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NHS laboratory aims to pilot next-generation genetic sequencing within two years

06 September 2010

By Dr Vivienne Raper

Appeared in BioNews 574

Genetic testing for some inherited diseases using ultra-fast next generation DNA sequencers could be piloted by some NHS clinical laboratories within two years. The new techniques would allow - for the first time - NHS laboratories to screen hundreds of genes simultaneously. This is essential when the same symptoms and signs may be caused by mutations in one of many different genes.

Next-generation genetic sequencing is increasingly used in research. But researchers from Oxford University and Oxford Radcliffe Hospitals NHS Trust are evaluating these sequencing techniques for use in clinical medicine with specific projects on inherited ataxias and retinal degeneration.

Dr Andrea Nemeth, Consultant Clinical Geneticist and Honorary Senior Lecturer at Oxford's Churchill Hospital and the University of Oxford, is part of a team that is currently testing two next-generation sequencing platforms - the Roche 454 and Illumina systems - for use in a hospital setting. They're benchmarking these two next-generation platforms against gold standard Sanger sequencing techniques used in the Medical Genetics Laboratory at the Churchill Hospital.

Dr Nemeth says: 'The requirements for clinical conditions tend to differ from research projects. Accuracy is crucial in the clinical setting because people may make life decisions based on a genetic test. Furthermore, sequencing all genes in the genome - whole exome sequencing - will be invaluable in research projects, but in clinical laboratories we may want to sequence fewer genes but in more patients per run'.

The team are experimenting with three different targeted DNA capture methods, Raindance, Nimblegen arrays, and Agilent SureSelect, which capture genes of interest rather than sequencing all the genes in the genome.

'Each DNA capture and sequencing platform has strengths and weaknesses in different situations, depending on the number of genes to be analysed and how many patients need to be analysed per year. We are trying to work out which platforms are best for different clinical applications', says Dr Nemeth.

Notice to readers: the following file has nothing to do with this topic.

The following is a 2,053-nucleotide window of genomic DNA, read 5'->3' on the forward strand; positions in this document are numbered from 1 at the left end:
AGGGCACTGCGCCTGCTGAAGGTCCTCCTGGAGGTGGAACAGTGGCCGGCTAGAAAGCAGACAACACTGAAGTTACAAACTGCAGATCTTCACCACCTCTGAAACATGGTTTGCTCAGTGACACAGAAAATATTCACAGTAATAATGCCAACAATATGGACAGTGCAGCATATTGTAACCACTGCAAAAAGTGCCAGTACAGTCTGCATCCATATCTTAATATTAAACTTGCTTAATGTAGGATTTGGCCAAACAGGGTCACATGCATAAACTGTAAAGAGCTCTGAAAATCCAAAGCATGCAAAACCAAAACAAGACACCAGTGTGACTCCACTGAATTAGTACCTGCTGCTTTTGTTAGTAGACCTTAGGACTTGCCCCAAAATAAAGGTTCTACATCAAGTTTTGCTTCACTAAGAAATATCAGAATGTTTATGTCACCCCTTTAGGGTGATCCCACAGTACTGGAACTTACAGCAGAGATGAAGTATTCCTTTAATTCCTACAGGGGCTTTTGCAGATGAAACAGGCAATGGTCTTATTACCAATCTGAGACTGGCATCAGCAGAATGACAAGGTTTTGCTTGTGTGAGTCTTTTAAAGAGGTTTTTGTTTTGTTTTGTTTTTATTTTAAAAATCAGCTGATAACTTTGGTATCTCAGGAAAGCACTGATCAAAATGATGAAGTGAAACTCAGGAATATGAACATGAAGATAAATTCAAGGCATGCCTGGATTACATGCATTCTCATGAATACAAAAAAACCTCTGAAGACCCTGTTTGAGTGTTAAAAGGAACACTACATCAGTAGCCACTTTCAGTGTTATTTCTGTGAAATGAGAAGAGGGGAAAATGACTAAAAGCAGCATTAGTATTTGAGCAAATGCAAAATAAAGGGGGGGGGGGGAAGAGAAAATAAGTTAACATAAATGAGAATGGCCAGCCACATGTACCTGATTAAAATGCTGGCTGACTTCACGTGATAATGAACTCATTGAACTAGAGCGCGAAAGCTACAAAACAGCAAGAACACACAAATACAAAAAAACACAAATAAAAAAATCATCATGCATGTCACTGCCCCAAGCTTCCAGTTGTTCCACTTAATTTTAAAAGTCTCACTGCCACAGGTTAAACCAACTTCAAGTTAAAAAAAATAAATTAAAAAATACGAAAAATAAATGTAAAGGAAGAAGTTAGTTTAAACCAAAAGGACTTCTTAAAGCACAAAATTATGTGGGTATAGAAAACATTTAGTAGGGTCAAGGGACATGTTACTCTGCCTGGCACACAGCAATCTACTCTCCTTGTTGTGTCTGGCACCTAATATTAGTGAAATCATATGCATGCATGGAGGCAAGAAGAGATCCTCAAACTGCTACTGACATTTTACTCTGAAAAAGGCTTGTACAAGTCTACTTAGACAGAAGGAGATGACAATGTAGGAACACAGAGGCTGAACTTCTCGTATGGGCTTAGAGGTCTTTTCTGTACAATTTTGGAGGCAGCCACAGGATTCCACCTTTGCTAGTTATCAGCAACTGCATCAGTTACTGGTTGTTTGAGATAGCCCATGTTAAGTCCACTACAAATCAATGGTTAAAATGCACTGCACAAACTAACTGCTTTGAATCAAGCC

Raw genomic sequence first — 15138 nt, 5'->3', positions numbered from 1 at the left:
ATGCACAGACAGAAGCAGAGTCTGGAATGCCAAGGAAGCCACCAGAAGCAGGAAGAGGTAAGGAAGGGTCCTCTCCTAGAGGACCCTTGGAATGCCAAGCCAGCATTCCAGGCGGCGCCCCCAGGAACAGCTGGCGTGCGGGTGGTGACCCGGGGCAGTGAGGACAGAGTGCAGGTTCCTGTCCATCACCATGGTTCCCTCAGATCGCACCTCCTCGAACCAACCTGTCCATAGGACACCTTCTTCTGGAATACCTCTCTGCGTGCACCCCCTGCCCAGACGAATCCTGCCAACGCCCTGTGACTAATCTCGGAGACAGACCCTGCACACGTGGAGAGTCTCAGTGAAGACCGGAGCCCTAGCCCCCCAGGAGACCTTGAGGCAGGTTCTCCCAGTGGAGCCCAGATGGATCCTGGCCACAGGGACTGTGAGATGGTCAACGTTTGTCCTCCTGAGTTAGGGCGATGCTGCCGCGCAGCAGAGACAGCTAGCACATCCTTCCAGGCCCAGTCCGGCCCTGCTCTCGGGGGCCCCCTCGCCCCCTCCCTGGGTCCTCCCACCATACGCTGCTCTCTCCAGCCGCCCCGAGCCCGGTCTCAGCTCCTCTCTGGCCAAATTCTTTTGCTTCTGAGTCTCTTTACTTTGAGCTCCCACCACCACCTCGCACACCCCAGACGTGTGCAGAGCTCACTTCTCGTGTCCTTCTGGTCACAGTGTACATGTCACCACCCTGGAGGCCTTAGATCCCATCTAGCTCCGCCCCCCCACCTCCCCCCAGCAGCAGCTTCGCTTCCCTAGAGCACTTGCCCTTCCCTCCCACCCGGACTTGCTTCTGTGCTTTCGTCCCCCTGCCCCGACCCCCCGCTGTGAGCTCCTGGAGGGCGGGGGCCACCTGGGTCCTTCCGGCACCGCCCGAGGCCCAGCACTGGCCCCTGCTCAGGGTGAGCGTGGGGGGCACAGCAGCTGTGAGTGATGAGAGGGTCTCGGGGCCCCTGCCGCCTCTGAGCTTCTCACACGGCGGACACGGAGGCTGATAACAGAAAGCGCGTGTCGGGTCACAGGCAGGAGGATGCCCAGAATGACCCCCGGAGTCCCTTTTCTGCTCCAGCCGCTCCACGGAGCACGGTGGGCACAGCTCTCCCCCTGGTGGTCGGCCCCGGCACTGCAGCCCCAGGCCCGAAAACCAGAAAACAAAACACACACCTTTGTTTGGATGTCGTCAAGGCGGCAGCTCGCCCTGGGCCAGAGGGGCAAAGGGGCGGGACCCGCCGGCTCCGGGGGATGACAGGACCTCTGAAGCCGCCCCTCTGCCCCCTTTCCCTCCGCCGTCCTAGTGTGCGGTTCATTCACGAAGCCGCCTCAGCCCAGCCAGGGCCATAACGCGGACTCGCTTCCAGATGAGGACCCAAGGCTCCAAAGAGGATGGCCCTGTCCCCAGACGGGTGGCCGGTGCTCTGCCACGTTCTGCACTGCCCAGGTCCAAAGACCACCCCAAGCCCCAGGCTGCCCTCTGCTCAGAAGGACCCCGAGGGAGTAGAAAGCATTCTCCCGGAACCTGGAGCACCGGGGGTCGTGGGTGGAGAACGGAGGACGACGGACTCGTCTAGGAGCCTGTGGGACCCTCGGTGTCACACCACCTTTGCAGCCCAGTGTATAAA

'It is essential that all clinicians have an understanding of this new technology as they will be the key people to drive development of the different technologies forward for clinical use', adds Dr Nemeth.

The team initially aims to identify a suite of common genes suitable for diagnosing ataxias and inherited retinal degeneration. However, the sequencing technology can be used to detect mutations in many different genetic disorders and it is hoped that the evaluations performed will assist other clinicians and scientists to develop their own research projects for different diseases. The team also hopes to use whole genome sequencing to identify novel genes associated with ataxias and inherited retinal degeneration and to better understand the role of genetic mutations.

'There are probably lots of patients with ataxia caused by mutations in genes we are unaware of, so we will need to use whole exome capture in addition to the targeted capture we are using at the moment. We hope our research will lead on to many other research projects as well as improving diagnostics', Dr Nemeth said.

The research is funded by AtaxiaUK, the Oxford Biomedical Research Centre, the National Institute of Health Research and DeNDRoN.

Dr Andrea Nemeth, Consultant Clinical Geneticist at Oxford's Churchill Hospital presented her work at 10:00 on 6th September 2010 at the annual BSHG conference held at the University of Warwick from 6th to 8th September 2010.

Other members of the team working on this project are Dr Susan Downes, Dr Kevin Talbot, Dr Zam Cader, Professor Andrew Wilkie, Dr Ioannis Ragoussis, Dr Richard Copley, Dr Morag Shanks, Dr Alex Kwasniewska, Dr Jenny Taylor, Dr Anneke Seller, Dr Emily Packham, Dr Treena Cranston and Dr Penny Clouston.

BSHG | 06 September 2010


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